Film Review – The Predator
Monster movies are fun. And there’s no doubt that the creature design from the original Predator film from 1987 is one of the great makeup jobs in film. H.R Giger‘s creature design for Alien is still superior, but the look of that “One ugly mother” F-er from the Arnold Schwarzenegger hit did capture the imagination of the audience. But let’s also be frank, time has not been kind to the Predator films. The muscly, very sweaty and macho original is still the best of the series. But even that movie is very guilty of dating itself quite badly. It’s filled with so much posturing testosterone and 80’s action movie tropes that it looks quite silly in modern times. It’s a joy to watch, but so very much part of the Rambo era. Meanwhile the rest of the series proves the law of diminishing returns. Predator 2 has aged horribly. Full of racial stereotyping, ham handed action clichés, and Gary Busey, the only real highlight was the hint at the end that it shared a universe with the Alien franchise. And the less said about the AVP: Alien vs. Predator movies the better. So, it is a relief to report that the newest entry is the best acted and maybe the best film in the series at least since the original. It’s not flawless or a classic, but The Predator is an entertaining action movie.
Our story begins with Boyd Holbrook as Quinn Mckenna, a mercenary on a rescue mission in a Mexican jungle. His operation is interrupted by the crash landing of the titular monster’s spaceship whose occupant proceeds to slaughter most everyone around. Quinn is able to retrieve the Predator’s mask and mails it back to his house without anyone knowing so he has tangible proof before government types cover it up. When it arrives his Savant-esque son, who is under the care of his estranged wife, discovers the mask and unlocks it’s secrets. Quinn is then scooped up by authorities to be committed to a facility since he keeps bringing up alien attacks. Meanwhile, Olivia Munn‘s character is a doctor recruited by a secret agency lead by an egomaniacal character played by Sterling K. Brown. The doctor is shown that this group has the captured alien and are studying his belongings. They are keeping him sedated, but of course the Predator ends up escaping and wholesale mayhem in the facility ensues.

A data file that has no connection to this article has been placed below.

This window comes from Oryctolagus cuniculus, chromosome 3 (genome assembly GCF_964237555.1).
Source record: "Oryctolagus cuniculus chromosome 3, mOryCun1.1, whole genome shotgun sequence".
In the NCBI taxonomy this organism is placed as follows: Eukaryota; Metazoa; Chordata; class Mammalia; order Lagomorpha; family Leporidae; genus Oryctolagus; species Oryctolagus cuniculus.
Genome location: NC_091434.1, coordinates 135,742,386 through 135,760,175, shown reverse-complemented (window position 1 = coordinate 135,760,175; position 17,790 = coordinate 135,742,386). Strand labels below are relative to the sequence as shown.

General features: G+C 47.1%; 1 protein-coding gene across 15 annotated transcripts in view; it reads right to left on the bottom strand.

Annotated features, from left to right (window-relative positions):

This is happening while Quinn is thrust with a colorful group of military vets with various degrees of mental problems. This group of 5 includes a guy with Tourette’s played by Thomas Jane, a smart-ass jokester played by Keegan-Michael Key, and a formerly suicidal vet played by Trevante Rhodes. En route to the hospital, their bus trip is derailed by the escape of The Predator. So they band together with Munn’s character as kind of a Dirty Half-Dozen to fight the alien invasion and to save the boy before The Predator tries to retrieve his lost technology. Spines are ripped out, explosions occur, guns are fired, and a good time is had by all.
Shane Black directed and co-wrote this movie with the cult favorite Fred Dekker. The dialogue is the best thing about this movie. This film has a great sense of humor about itself. Whether it’s the recurring joke about how calling it a Predator is technically a misnomer since it actually hunts for sport or how virtually every character is allowed to be smart enough to call each other out when they are full of crap, snappy rapport is the movie’s greatest asset. Black has come full circle here. He was played the smart aleck in the first movie (as well as being that creature’s first victim from that group) and now he gets to put his trademark banter into these character’s mouths. Also, this is definitely the best cast any of these movies have seen. Even in an elevated B-movie like this, it really does help to have on-screen talent that you care to watch.
The biggest drawback here is, it’s just not scary. Action packed, yes. But not scary. At least this is an R rated entry instead of the PG-13 nonsense they’ve tried to pull in the past a couple of times. This monster needs to be ruthless and violent. And he is here. Folks get decapitated. People lose limbs and get holes blown in them. Good stuff. It’s fun mayhem if not particularly original.
(Also to note, Shane Black’s signature move of referencing Christmas is ignored this time around though part of it is set during Halloween, so he’s expanding his holiday calendar)
The Predator is fun. Off screen it’s been courted by controversy surrounding a supporting actor who Olivia Munn called out for being a convicted sex-offender and the subsequent fallout from that. For the record, she was right to make it public and it’s lame that most of the production is having trouble supporting her. But there is no remnant of that actor in the finished film. What we do have is kind of silly, violent, funny fun.